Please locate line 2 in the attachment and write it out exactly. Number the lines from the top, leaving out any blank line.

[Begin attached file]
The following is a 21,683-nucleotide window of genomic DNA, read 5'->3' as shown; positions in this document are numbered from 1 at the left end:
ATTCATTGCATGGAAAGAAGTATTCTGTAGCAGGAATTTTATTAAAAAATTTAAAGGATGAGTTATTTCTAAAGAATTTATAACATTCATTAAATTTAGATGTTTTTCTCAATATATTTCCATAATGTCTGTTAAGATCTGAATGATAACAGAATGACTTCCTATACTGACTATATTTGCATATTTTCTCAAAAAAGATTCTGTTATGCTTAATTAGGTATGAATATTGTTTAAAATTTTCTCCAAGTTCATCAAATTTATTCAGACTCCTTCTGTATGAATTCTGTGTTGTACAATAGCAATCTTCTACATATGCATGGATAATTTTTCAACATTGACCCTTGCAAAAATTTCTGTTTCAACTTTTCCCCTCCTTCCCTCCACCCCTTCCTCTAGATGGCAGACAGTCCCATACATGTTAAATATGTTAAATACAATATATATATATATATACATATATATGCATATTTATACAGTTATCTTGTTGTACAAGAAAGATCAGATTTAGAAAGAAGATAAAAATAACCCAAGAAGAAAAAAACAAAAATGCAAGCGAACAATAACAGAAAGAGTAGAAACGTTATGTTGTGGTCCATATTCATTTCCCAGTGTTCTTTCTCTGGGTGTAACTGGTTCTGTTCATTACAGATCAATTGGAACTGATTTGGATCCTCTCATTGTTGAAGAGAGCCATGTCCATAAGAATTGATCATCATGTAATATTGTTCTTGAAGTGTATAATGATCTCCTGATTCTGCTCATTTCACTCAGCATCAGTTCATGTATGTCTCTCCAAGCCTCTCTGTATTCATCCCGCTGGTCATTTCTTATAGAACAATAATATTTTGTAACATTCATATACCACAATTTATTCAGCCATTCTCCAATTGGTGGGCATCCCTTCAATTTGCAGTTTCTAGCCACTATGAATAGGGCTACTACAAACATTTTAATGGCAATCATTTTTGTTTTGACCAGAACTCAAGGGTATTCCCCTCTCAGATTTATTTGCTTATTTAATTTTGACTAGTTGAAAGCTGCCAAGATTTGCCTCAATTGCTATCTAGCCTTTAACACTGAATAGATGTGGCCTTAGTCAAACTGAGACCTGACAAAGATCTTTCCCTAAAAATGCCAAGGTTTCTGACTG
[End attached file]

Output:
ATTCATTGCATGGAAAGAAGTATTCTGTAGCAGGAATTTTATTAAAAAATTTAAAGGATGAGTTATTTCTAAAGAATTTATAACATTCATTAAATTTAGATGTTTTTCTCAATATATTTCCATAATGTCTGTTAAGATCTGAATGATAACAGAATGACTTCCTATACTGACTATATTTGCATATTTTCTCAAAAAAGATTCTGTTATGCTTAATTAGGTATGAATATTGTTTAAAATTTTCTCCAAGTTCATCAAATTTATTCAGACTCCTTCTGTATGAATTCTGTGTTGTACAATAGCAATCTTCTACATATGCATGGATAATTTTTCAACATTGACCCTTGCAAAAATTTCTGTTTCAACTTTTCCCCTCCTTCCCTCCACCCCTTCCTCTAGATGGCAGACAGTCCCATACATGTTAAATATGTTAAATACAATATATATATATATATACATATATATGCATATTTATACAGTTATCTTGTTGTACAAGAAAGATCAGATTTAGAAAGAAGATAAAAATAACCCAAGAAGAAAAAAACAAAAATGCAAGCGAACAATAACAGAAAGAGTAGAAACGTTATGTTGTGGTCCATATTCATTTCCCAGTGTTCTTTCTCTGGGTGTAACTGGTTCTGTTCATTACAGATCAATTGGAACTGATTTGGATCCTCTCATTGTTGAAGAGAGCCATGTCCATAAGAATTGATCATCATGTAATATTGTTCTTGAAGTGTATAATGATCTCCTGATTCTGCTCATTTCACTCAGCATCAGTTCATGTATGTCTCTCCAAGCCTCTCTGTATTCATCCCGCTGGTCATTTCTTATAGAACAATAATATTTTGTAACATTCATATACCACAATTTATTCAGCCATTCTCCAATTGGTGGGCATCCCTTCAATTTGCAGTTTCTAGCCACTATGAATAGGGCTACTACAAACATTTTAATGGCAATCATTTTTGTTTTGACCAGAACTCAAGGGTATTCCCCTCTCAGATTTATTTGCTTATTTAATTTTGACTAGTTGAAAGCTGCCAAGATTTGCCTCAATTGCTATCTAGCCTTTAACACTGAATAGATGTGGCCTTAGTCAAACTGAGACCTGACAAAGATCTTTCCCTAAAAATGCCAAGGTTTCTGACTG